Fairbanks Diocese Blasted for Withholding Documents
Rev. Poole: Group Demands Leaders "Stop Stonewalling" Matter

By Rachel D'Oro
The Associated Press, carried in Anchorage Daily News [Fairbanks AK]
February 16, 2006

A national organization for survivors of priest sexual abuse blasted Fairbanks Catholic leaders on Wednesday, saying officials are trying to keep records of an accused priest secret as the case heads for trial at the end of the month.

The Chicago-based Survivors Network of those Abused by Priests sent a harshly worded letter to Bishop Donald Kettler to "stop stonewalling" and allow the release of all documents pertaining to the Rev. James E. Poole. The 82-year-old retired Jesuit priest has been accused of abusing five women during a four-decade career in rural Alaska.

Poole, who founded KNOM radio in Nome, was recently severed from the civil lawsuit -- filed by a woman alleging she was abused in the mid-1970s -- because the statute of limitations has expired. But the Fairbanks diocese and Society of Jesus, Oregon Province, remain listed as defendants in the trial scheduled for Feb. 27 in Nome.

"Keeping these documents hidden is telling survivors, parishioners and the public that you care more about your precious secrets than you care about your precious children," SNAP officials wrote in the letter e-mailed and faxed to Kettler Wednesday.

The letter referred to the church's alleged reluctance to share records in time for the lawsuit, which identifies the plaintiff as Jane Doe 2. Plaintiff attorneys say the diocese submitted several thousand documents long after the disclosure deadline and the Jesuits continue to withhold computer files.

An attorney for the diocese has said many records are minutiae with no bearing on the complaint.

David Clohessy, executive director of SNAP, said it's up to the public to decide whether the documents are relevant. Releasing all records might expose high-ranking enablers or additional predators who might still be active in the church, he said.

"These documents are more than just history," he said. "They might prevent abuse right now. We say this all the time: the change of job, status, title and location don't magically cure a child molester."

Diocese and Jesuit officials said Wednesday they have not withheld pertinent information. The diocese has openly shared its records for trial, according to human resources director Ronnie Rosenberg. If documents were submitted after the disclosure deadline, it's because they had just surfaced or represented duplicates already disclosed, she said.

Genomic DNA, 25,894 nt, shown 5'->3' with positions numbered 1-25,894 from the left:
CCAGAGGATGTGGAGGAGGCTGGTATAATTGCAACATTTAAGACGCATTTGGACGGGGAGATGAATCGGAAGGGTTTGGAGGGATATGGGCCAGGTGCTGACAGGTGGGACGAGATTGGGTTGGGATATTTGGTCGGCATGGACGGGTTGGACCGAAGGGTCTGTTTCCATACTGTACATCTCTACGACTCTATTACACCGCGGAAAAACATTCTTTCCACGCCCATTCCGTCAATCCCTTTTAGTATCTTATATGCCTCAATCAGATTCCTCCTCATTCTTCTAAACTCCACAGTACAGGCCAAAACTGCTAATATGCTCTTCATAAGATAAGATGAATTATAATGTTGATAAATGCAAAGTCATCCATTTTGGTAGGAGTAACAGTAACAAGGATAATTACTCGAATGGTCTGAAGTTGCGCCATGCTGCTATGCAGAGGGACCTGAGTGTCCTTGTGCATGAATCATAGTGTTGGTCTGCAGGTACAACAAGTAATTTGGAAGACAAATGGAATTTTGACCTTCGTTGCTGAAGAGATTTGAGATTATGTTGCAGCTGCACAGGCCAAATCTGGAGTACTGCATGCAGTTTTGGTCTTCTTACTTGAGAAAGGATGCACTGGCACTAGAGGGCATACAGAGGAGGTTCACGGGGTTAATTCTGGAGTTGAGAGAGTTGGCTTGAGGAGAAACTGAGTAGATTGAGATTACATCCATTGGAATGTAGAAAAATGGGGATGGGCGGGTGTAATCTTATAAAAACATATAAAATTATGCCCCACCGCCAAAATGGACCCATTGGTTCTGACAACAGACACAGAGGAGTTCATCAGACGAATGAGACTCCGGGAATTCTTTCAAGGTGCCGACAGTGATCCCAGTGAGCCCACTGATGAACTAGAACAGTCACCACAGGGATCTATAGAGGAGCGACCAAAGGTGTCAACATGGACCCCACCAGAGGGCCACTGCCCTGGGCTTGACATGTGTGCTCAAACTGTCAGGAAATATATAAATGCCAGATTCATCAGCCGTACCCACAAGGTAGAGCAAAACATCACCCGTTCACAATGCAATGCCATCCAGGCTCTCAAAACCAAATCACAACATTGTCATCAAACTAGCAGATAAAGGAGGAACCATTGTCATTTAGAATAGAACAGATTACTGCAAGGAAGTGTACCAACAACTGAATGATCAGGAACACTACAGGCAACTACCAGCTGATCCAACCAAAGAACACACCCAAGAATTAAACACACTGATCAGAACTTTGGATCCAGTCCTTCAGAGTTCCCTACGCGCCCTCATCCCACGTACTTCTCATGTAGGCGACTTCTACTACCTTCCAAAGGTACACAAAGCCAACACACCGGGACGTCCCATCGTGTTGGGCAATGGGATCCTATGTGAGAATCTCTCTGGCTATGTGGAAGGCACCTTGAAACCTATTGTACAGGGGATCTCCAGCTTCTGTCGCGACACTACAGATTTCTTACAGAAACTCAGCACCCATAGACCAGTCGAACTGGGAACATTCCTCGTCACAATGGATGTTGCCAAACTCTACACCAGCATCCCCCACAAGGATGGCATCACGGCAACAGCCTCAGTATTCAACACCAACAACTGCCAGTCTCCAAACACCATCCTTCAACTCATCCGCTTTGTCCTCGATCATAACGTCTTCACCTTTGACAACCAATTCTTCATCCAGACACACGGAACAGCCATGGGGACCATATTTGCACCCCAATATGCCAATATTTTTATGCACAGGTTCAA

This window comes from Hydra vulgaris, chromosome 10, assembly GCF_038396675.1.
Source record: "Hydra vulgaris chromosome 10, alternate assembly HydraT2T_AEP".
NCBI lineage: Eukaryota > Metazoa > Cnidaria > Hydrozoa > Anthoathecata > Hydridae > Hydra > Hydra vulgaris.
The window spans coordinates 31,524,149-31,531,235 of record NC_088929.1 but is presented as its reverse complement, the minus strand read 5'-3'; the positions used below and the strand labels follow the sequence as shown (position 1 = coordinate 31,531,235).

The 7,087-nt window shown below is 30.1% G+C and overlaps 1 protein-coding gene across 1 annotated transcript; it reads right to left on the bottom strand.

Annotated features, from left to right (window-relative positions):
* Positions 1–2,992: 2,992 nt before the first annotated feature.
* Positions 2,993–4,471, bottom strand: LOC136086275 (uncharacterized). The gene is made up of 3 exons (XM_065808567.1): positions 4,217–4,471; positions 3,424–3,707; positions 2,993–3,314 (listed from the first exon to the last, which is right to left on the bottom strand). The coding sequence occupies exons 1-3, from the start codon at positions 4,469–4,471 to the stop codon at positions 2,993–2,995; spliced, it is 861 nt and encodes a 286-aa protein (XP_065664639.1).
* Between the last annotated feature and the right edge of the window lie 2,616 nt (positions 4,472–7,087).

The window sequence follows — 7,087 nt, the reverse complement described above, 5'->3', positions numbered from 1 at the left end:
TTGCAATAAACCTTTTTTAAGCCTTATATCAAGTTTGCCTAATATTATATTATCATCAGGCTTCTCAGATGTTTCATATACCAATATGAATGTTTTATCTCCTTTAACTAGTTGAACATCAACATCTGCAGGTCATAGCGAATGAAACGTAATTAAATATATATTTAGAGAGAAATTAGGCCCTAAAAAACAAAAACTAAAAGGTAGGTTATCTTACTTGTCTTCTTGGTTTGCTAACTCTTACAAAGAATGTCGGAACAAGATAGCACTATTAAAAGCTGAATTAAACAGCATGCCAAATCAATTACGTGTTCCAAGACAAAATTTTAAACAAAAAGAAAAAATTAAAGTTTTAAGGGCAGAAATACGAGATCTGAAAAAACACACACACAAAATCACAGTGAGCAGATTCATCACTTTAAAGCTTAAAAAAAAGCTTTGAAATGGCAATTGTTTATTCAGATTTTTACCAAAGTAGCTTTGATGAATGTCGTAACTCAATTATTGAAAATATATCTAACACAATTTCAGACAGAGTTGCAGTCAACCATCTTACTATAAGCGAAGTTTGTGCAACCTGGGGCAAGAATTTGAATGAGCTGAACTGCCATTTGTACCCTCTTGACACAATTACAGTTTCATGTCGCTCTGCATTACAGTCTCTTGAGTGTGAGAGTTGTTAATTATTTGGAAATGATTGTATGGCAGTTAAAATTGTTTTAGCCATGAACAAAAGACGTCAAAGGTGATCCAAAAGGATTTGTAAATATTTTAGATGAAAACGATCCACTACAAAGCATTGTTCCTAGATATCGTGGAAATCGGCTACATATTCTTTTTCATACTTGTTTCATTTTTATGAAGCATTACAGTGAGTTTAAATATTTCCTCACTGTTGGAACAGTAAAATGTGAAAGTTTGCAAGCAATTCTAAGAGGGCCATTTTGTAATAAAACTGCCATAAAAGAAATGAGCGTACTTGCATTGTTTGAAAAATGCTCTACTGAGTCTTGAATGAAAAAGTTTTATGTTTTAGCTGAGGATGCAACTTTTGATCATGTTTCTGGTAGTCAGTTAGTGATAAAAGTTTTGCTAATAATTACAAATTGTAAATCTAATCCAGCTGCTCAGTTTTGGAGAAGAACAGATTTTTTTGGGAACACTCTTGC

"We have not stonewalled any documents," she said. "These are documents from years ago that are not maintained in any central repository."

Anchorage attorney Ken Roosa, who represents Jane Doe 2, said he requested the diocese records in the summer of 2004 and doesn't believe documents just surfaced. Roosa has asked the Nome judge to impose sanctions against the church for its late disclosure.

"I think the diocese finally started looking for documents," he said. "This forces me to divert my attention to a matters I should have dealt with long ago."

Poole, who lives in an assisted living facility in Spokane, Wash., did not respond to requests for comment Wednesday.

In the pending lawsuit, Poole is accused of sexually abusing Jane Doe 2 more than 100 times over eight years, beginning in 1975 when she was 12. She got pregnant by Poole at age 14 and had an abortion after the priest told her to "get rid of the baby," according to the complaint.

The case is the first complaint alleging abuse by a priest to make it trial in Alaska and among more than 90 sexual abuse claims against former priests and church volunteers under the diocese's far-flung jurisdiction. It's one of five allegations lodged against Poole.

Two of the claims naming Poole have been settled for more than $1 million.

Over the weekend, priests at churches throughout the diocese read a letter from Kettler outlining ways to handle abuse claims. The least desirable option, the bishop wrote, would be filing for Chapter 11 bankruptcy reorganization, which would allow structured payments to current and future claimants.

The diocese serves 41 parishes spread out over more than 400,000 square miles covering Alaska's Interior, the North Slope and the west coast of Alaska.


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